SCRAMBLED SIGNALS ON THE DIGITAL FRONT
Ready or not, here comes digital TV. On Nov. 1, 42 U.S. stations will begin broadcasting high-definition TV. They will usher in a new era of convergence, bringing together entertainment, computing, and telecommunications. The promise is exciting: sparkling screen resolution, TV interactivity, access to the Web, videoconferencing with mom and dad. You name it. But getting there may be messy. The lack of standards plaguing the cell-phone industry pales in comparison with the situation in the nascent digital-TV market. The longer cable operators, broadcasters, computer and equipment makers, and consumer-electronics giants delay establishing compatibility for consumer HDTV products, the longer it will take for digital TV to evolve into a popular industry.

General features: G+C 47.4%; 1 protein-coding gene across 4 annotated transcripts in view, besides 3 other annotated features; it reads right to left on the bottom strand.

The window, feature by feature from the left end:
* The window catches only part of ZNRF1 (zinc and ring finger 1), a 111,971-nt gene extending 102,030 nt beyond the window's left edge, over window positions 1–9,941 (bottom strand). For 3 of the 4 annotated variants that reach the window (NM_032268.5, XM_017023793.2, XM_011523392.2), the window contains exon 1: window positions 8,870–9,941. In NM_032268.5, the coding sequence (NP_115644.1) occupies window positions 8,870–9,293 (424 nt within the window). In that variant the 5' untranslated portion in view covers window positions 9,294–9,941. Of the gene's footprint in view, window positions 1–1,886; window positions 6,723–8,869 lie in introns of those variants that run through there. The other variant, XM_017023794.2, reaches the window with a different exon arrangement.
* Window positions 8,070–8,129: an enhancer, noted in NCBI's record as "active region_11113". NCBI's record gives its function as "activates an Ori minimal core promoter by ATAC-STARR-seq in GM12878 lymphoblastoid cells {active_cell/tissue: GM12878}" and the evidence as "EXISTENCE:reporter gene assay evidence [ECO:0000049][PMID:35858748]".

Washington was right to get out of the way in the rush to HDTV. After all, Tokyo spent billions and came up with the wrong technology--analog. U.S. companies shifted high-definition to digital, clearly the superior choice. But diverse players in the budding HDTV marketplace are creating complex incompatibilities. Cable companies and broadcasters, for example, use different "modulation" systems so cable boxes won't be able to display HDTV broadcasts that originate over the air. Some encoder boxes won't work with some digital TV sets. In time, the marketplace should shake much of this out. But the failure of companies involved in HDTV to cooperate early on will delay the successful evolution of the new industry. With HDTV in its infancy, there's still time to fix that.